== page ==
This brooding entry into the Wolverine opus is a new direction for Marvel
It’s hard to think of a more beaten-up Marvel superhero than Logan. This third solo outing for the adamantium-clawed brawler best known as Wolverine finds him living in an authoritarian world that hasn’t seen a mutant born for 20 years. Our conflicted hero has a limp; he’s a high-functioning alcoholic; he gets “knuckle-pus”; he’s losing his rapid healing abilities and he whispers emo lines like, “Maybe we were God’s mistake.”
Tonally, Logan is comparable to Marvel’s grittier TV output, but it really hopes to mirror the classic ’50s Western Shane. That story of an alienated gunslinger is referenced twice. Mid-1800s Wyoming this isn’t, though: it’s 2029 and most mutants have been hunted down. Logan (Hugh Jackman) has taken 90-year-old Charles Xavier (Patrick Stewart) to the Mexican desert as damage control for the apocalyptic seizures racking his powerful brain. When they’re joined by mysterious 11-year-old Laura (Dafne Keen) – who has Logan’s powers – they become a fascinatingly odd trio of outcasts.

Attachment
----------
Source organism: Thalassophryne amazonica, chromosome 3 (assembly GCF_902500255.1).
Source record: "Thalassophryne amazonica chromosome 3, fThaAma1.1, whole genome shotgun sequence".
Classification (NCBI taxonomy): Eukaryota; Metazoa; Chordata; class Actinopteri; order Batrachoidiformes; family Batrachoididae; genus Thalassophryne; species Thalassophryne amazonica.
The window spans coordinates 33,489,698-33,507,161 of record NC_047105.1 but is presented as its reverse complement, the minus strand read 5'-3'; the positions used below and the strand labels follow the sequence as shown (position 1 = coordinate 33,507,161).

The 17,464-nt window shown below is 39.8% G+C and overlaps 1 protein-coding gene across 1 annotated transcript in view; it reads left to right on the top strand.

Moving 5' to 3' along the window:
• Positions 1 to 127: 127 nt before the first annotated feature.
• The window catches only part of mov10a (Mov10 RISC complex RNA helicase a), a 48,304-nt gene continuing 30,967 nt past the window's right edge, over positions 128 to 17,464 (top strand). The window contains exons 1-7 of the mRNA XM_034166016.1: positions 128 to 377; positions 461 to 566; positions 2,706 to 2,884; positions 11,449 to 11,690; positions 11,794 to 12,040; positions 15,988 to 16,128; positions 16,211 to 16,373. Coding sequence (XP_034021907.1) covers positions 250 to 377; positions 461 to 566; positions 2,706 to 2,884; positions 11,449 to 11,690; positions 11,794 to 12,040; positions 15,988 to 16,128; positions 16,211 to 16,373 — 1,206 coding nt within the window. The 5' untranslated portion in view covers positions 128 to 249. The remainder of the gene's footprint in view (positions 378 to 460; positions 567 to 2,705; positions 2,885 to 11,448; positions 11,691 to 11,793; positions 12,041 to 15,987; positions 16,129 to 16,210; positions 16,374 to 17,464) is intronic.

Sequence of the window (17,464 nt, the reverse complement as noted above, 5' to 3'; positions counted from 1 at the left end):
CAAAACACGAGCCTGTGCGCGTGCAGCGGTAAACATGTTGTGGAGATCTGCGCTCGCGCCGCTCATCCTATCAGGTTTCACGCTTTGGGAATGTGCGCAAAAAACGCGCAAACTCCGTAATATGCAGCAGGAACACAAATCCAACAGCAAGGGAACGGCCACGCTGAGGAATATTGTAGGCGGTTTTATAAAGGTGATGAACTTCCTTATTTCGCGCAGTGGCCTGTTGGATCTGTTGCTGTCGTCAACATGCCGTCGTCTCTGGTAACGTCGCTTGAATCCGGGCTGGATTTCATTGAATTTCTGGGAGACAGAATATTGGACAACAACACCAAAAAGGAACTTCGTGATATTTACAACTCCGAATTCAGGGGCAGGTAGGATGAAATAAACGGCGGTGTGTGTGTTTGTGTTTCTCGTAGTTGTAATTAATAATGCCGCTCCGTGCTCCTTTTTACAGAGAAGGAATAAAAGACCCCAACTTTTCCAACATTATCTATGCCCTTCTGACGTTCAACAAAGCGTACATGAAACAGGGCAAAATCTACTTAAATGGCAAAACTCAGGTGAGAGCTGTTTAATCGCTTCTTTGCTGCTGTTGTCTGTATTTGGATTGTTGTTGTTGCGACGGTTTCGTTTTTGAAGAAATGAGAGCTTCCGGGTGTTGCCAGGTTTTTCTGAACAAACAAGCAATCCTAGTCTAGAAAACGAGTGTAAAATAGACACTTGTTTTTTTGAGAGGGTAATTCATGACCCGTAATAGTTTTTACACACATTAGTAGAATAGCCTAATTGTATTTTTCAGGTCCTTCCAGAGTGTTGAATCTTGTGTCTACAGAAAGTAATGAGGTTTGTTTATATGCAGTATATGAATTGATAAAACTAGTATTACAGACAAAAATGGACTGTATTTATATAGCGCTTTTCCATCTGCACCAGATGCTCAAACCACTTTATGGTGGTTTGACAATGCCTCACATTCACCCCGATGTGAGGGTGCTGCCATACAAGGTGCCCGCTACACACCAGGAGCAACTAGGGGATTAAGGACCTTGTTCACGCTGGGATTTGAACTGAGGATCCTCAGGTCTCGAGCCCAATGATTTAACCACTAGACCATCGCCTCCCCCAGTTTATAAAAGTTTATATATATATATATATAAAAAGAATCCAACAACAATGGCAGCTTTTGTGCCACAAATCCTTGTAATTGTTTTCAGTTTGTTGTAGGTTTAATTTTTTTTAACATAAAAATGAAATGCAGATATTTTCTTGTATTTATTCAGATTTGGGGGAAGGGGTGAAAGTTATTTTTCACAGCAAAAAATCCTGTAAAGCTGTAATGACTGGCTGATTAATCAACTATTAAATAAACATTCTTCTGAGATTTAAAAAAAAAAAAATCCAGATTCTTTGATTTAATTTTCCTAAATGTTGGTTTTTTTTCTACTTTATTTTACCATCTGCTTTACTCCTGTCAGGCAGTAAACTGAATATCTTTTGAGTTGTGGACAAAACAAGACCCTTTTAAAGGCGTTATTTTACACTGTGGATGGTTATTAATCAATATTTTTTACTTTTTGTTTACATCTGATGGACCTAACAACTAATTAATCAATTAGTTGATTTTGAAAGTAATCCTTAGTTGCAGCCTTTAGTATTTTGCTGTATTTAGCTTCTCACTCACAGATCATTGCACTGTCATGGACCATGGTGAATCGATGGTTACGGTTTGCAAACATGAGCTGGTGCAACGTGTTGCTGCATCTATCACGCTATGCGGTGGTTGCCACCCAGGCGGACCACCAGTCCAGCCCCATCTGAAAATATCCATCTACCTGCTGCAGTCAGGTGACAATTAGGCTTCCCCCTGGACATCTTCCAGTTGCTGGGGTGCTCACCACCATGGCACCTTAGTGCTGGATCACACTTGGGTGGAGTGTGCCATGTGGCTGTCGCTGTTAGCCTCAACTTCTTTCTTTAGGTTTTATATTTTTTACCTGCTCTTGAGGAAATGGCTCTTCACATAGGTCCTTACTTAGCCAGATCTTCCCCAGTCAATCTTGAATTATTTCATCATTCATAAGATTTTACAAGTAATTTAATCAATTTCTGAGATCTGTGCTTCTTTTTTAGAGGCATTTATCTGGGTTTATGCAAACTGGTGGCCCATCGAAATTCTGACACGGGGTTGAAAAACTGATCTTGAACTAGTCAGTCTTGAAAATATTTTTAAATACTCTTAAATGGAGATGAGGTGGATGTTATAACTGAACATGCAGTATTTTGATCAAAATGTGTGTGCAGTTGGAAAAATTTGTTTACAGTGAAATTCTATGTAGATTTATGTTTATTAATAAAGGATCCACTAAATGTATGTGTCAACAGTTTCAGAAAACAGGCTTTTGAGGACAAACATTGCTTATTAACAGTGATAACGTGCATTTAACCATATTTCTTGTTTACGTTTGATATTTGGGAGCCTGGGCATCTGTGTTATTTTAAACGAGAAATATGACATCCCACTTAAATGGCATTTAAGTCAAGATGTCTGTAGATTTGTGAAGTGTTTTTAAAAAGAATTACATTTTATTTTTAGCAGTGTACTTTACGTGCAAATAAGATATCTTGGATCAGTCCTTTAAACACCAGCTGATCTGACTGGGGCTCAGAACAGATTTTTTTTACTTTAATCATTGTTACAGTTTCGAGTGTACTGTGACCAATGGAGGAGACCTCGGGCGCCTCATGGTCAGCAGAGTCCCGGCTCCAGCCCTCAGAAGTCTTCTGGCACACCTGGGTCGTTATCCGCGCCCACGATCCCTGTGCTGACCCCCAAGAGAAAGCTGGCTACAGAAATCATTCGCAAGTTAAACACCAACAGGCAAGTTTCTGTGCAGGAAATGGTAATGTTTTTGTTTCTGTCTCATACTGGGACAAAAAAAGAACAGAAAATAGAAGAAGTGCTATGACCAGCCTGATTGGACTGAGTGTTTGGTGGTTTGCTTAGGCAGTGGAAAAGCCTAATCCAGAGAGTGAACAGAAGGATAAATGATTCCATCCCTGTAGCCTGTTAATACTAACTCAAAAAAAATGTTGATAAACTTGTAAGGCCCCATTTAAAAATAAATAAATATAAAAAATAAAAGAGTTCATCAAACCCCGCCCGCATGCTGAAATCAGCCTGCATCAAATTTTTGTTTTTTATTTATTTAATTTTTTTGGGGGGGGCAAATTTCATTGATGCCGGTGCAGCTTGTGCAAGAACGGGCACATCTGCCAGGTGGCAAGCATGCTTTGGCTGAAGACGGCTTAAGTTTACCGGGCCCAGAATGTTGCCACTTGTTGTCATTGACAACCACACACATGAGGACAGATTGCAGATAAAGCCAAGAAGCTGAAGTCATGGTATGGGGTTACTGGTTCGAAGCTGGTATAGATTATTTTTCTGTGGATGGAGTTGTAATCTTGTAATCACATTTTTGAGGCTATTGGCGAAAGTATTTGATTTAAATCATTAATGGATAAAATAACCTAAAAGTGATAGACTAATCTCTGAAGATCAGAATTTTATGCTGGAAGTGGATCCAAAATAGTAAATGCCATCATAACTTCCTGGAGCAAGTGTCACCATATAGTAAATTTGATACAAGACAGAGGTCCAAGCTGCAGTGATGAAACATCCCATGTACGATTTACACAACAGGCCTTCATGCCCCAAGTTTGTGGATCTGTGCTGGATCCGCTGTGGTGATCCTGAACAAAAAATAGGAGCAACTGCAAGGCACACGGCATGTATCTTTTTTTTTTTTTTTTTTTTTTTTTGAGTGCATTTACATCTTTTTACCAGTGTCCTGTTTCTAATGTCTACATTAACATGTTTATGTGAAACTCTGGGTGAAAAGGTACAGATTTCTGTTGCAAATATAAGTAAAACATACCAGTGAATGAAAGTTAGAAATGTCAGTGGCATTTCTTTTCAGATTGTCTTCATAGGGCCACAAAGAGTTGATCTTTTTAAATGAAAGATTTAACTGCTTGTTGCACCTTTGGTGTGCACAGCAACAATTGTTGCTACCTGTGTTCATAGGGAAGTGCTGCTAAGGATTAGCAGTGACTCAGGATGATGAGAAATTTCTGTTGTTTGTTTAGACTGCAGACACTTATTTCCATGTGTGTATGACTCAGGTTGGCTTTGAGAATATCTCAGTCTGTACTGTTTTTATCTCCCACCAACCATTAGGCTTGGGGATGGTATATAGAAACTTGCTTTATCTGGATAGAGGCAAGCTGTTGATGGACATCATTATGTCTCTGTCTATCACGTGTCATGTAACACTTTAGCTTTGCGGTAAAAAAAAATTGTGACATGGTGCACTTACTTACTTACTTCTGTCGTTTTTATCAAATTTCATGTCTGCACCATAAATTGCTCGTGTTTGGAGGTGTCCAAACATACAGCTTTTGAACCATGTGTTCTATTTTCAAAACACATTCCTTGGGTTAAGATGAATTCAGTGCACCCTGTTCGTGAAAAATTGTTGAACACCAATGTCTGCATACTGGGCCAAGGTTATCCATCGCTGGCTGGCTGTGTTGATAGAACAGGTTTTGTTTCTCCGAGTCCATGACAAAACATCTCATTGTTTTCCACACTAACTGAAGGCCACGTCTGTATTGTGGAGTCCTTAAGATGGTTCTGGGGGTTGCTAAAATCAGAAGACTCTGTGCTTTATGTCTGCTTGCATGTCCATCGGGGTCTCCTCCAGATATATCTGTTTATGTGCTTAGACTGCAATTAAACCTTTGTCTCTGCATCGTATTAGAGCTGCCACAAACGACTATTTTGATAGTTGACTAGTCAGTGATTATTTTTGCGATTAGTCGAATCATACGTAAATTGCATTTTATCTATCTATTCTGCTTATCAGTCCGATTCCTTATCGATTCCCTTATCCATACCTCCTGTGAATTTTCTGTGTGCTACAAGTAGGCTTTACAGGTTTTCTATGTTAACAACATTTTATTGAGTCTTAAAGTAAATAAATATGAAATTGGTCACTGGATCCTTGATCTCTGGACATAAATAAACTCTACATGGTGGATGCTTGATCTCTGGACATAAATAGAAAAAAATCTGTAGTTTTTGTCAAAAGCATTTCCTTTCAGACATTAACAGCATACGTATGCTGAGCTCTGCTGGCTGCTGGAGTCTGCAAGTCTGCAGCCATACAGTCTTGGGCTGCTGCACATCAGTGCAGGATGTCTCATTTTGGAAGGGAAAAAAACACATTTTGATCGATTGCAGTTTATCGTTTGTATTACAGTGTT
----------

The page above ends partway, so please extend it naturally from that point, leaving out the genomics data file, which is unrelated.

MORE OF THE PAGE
Hunting them are generic science man (Richard E. Grant) and generic security man (Boyd Holbrook), who lead a seemingly innumerable set of Mad Max: Fury Road-style mercenaries. The action sequences are impressive, but also ludicrously blood-drenched, which jars with the subtle dynamic growing between our protagonists.
Logan acts as both an adrenaline-heavy action thriller and an interrogation of the ageing superhero psyche. Deadpool showed us that superheroes can be hilarious; Logan shows us they can be hurt.